An Overlooked Form of Bankruptcy for Individuals
Bankruptcy Filers Often Overlook the Option to File Under Chapter 13
Many believe the only way to eliminate overwhelming debt is to file under Chapter 7, which generally involves the liquidation of non-exempt assets to pay debts. However, Chapter 7 bankruptcy is not the only option and many do not qualify due to their income being above the threshold. This article will provide a brief overview of Chapter 13 bankruptcy and discuss some of its major benefits.
Chapter 13 is often referred to as the “wage earner’s plan” because it allows individuals with regular income to develop a plan to pay all or a portion of their debts based solely on their ability to pay, without the requirement to sell off assets and property. Most individuals are eligible for Chapter 13 bankruptcy, including individuals who are self-employed or operate an unincorporated business. However, there are some limits on those who qualify. An individual who has unsecured debts (e.g. credit cards or medical bills) of more than $360,475 or secured debts (e.g. home mortgages or auto loans) of more than $1,081,400 will not qualify for Chapter 13 bankruptcy.
In a Chapter 13 bankruptcy, individuals create a repayment plan where monthly payments are made to the Bankruptcy Trustee over the course of three to five years. The length of the repayment plan depends upon the individual’s current monthly income. If an individual’s monthly income is less than the state median where the bankruptcy case was filed, then the plan will usually be for three years. If the individual’s monthly income is over the state median, then the repayment plan is completed over five years.
Benefits of Chapter 13 Bankruptcy
One of the most significant benefits of Chapter 13 bankruptcy, especially in today’s economy, is the opportunity for individuals to save their homes from foreclosure. When an individual who is threatened by foreclosure files for Chapter 13 bankruptcy, an automatic stay stops the foreclosure proceeding and the individual may make up any past-due mortgage payments over the plan period.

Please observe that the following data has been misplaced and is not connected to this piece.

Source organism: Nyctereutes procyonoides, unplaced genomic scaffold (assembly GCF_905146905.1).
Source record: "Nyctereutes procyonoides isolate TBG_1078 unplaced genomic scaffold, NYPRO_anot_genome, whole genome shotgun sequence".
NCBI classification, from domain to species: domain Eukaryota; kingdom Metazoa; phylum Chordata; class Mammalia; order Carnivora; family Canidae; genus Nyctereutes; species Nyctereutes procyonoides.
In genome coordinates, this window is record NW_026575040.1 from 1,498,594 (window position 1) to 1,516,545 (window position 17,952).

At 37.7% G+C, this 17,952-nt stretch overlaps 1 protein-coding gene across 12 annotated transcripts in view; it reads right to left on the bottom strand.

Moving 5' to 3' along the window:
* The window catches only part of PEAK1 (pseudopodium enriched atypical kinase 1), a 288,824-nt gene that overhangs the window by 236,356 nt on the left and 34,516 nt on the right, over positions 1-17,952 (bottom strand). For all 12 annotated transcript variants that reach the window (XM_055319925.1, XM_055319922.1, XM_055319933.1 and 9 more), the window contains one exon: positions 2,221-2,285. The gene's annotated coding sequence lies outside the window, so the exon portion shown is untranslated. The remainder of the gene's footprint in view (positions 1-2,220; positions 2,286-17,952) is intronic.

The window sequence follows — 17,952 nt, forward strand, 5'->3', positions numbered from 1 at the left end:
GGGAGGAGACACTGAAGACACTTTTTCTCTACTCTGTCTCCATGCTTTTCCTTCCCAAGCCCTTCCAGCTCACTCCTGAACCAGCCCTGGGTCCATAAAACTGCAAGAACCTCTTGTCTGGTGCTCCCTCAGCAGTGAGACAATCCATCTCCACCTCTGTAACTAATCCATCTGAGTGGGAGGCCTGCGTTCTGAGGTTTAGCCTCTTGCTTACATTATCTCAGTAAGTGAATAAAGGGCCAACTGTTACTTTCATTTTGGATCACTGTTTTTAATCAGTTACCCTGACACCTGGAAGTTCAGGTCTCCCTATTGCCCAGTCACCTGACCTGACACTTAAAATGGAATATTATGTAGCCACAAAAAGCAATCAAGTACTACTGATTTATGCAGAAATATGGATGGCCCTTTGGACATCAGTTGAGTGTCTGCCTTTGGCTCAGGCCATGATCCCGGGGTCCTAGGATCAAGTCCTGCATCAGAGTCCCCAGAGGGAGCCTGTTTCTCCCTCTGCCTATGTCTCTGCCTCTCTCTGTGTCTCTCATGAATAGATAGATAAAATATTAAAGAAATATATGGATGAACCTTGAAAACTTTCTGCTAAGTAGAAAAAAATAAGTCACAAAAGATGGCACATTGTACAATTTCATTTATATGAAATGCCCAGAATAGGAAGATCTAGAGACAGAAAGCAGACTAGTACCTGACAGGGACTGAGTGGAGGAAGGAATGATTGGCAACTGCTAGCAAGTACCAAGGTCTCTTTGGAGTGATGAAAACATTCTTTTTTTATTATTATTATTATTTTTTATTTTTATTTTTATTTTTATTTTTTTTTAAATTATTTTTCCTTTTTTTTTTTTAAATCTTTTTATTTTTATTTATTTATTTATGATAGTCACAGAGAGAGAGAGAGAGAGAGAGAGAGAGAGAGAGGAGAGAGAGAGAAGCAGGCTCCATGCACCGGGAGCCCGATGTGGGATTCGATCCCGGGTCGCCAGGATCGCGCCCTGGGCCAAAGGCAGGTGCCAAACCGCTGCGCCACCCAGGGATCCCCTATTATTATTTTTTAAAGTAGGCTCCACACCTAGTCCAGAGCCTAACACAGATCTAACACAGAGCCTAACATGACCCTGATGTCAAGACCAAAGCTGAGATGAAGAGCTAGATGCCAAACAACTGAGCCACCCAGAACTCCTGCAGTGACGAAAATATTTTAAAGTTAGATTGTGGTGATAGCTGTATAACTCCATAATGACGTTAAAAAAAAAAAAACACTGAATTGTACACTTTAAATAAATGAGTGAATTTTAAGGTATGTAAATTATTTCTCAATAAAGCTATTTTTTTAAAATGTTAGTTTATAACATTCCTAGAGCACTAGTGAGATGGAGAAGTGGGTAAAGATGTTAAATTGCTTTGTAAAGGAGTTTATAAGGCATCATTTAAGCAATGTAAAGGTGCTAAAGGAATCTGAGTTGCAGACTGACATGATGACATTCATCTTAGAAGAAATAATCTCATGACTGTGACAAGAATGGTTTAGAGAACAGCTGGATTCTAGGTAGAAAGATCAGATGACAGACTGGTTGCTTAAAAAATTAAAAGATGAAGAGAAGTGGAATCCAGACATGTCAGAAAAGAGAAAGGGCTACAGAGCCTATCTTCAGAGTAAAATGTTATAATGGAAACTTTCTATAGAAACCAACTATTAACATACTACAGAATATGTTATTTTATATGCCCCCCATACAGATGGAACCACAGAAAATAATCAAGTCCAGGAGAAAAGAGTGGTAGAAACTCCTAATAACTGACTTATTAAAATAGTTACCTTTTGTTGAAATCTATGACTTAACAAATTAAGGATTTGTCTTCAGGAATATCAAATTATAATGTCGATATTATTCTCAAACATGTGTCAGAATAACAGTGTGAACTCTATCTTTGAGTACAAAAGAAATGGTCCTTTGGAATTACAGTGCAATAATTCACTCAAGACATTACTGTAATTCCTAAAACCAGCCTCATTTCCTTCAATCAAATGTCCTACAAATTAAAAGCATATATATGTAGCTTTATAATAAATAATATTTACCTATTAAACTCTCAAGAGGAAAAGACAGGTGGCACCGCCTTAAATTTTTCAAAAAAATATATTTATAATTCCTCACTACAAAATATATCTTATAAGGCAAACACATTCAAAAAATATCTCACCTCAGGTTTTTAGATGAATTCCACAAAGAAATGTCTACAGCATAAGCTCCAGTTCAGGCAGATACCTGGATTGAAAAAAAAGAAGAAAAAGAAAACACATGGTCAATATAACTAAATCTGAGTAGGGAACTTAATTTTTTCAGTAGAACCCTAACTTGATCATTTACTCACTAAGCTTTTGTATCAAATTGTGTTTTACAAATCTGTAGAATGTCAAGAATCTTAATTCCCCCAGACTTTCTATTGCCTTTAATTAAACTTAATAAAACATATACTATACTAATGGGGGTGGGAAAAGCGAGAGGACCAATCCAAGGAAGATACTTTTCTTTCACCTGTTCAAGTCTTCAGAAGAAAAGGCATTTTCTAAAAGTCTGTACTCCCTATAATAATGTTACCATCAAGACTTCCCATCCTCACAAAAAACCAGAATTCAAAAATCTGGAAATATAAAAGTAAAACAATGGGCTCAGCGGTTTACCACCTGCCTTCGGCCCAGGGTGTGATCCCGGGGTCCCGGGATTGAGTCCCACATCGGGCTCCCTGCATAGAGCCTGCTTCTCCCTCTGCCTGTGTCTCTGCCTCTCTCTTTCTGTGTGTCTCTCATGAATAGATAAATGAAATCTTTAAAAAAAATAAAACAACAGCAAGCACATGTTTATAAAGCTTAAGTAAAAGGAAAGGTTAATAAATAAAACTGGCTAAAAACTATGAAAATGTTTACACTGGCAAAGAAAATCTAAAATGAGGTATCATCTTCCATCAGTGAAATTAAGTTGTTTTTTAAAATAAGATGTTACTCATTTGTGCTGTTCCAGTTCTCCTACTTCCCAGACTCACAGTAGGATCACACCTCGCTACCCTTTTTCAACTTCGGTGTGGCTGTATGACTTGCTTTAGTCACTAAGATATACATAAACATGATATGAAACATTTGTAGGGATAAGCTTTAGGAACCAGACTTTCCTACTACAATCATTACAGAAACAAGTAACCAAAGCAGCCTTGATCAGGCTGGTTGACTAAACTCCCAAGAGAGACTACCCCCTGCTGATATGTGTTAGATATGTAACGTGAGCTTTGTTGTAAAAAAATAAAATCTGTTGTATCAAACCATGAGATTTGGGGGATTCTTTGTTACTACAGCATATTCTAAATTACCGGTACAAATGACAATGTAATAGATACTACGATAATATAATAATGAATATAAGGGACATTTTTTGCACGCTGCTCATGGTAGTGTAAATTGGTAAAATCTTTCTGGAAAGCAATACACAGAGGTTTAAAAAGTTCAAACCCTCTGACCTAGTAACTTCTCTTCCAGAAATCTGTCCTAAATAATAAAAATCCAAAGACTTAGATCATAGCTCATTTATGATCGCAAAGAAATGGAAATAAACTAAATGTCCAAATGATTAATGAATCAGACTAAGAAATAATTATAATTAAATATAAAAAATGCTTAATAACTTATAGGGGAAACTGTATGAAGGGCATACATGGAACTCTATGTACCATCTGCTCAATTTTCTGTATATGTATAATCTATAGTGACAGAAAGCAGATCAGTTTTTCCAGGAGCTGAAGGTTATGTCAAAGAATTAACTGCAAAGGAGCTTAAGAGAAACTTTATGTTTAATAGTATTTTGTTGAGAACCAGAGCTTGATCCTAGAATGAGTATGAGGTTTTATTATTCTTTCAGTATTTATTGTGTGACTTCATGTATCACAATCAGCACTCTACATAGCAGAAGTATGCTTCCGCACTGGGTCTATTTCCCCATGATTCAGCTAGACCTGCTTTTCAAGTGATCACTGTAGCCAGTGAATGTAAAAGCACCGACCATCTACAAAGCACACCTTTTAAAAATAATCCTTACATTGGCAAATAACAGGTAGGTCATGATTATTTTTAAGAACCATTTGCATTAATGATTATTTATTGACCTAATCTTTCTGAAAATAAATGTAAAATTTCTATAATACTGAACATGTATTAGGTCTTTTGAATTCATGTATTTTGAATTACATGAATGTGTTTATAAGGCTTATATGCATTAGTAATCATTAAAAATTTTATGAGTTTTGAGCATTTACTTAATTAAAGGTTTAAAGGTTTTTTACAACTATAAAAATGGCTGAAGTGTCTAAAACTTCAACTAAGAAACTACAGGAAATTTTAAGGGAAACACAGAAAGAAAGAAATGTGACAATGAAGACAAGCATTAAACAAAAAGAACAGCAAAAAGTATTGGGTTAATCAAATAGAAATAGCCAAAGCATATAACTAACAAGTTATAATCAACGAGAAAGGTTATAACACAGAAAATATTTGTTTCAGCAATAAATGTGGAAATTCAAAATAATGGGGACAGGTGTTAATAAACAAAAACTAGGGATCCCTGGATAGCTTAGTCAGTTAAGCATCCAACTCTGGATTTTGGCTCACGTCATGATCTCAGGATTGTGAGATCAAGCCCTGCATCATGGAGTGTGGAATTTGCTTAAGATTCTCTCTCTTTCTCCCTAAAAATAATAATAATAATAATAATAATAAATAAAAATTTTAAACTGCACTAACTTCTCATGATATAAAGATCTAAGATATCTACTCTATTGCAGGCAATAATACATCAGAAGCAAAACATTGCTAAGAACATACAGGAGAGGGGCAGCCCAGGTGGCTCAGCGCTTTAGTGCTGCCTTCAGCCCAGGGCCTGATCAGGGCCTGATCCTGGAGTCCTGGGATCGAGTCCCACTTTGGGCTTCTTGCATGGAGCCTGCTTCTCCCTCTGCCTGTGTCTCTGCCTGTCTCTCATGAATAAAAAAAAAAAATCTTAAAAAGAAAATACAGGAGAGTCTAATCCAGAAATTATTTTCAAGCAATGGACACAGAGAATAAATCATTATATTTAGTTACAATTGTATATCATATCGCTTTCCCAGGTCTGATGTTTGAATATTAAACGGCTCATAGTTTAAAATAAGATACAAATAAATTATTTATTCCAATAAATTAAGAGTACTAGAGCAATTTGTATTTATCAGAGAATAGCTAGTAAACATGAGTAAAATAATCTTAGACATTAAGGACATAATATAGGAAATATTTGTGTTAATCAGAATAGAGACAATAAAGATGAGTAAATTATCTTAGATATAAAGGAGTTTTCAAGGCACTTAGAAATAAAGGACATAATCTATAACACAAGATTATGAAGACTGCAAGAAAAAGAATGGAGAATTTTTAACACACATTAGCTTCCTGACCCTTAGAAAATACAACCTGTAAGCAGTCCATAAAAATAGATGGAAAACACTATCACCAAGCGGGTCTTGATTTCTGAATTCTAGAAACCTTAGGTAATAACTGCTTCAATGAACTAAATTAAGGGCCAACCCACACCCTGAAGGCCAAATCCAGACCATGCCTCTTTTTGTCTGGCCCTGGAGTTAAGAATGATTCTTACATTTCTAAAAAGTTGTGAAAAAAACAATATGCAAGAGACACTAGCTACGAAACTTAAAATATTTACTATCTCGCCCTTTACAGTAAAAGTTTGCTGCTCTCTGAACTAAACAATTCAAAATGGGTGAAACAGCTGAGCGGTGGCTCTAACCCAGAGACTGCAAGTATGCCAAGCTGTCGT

However, in addition to the plan payment, the Chapter 13 debtor must have sufficient income to make regular mortgage payments as they become due following the filing date. As an example, a debtor behind on mortgage payments by $30,000.00 can stop foreclosure and keep his or her home if his or her income is sufficient to make regular mortgage payments going forward, plus a plan payment of $550.00 per month to the trustee (550 X 60 = $33,000.00 = $30,000.00 arrearage plus 10% trustee fee).
If you have recently returned to the work force, or otherwise improved your monthly income situation, this is a valuable opportunity to save your home. Other considerations, such as whether the debtor has equity in the home, may also come into play in determining whether a Chapter 13 filing is warranted.
Some other important qualities of Chapter 13 are that it allows individuals to reschedule secured debts and reduce the amount owed to the value of the collateral over the length of the repayment plan by use of a so-called “cramdown.” The rescheduling of debts may allow for lower monthly payments. Chapter 13 behaves like a consolidated loan where one payment is made to the bankruptcy trustee who allocates payments to creditors.
Again, the payments to creditors are limited by the debtor’s ability to pay which is determined by the debtor’s “disposable income.” Once the plan payments are completed, even if only a small fraction of the total debt has been paid, the unpaid balance is discharged by the Court, like in a Chapter 7.
A Chapter 13 also allows a second mortgage, which is a secured debt, to be treated as unsecured and paid through the plan based on the debtor’s ability to pay. At the end of the plan, the second mortgage is “stripped off” leaving the home as security for only the first mortgage. The amount paid on the second mortgage is limited by the debtor’s disposable income and can be as little as 1 percent.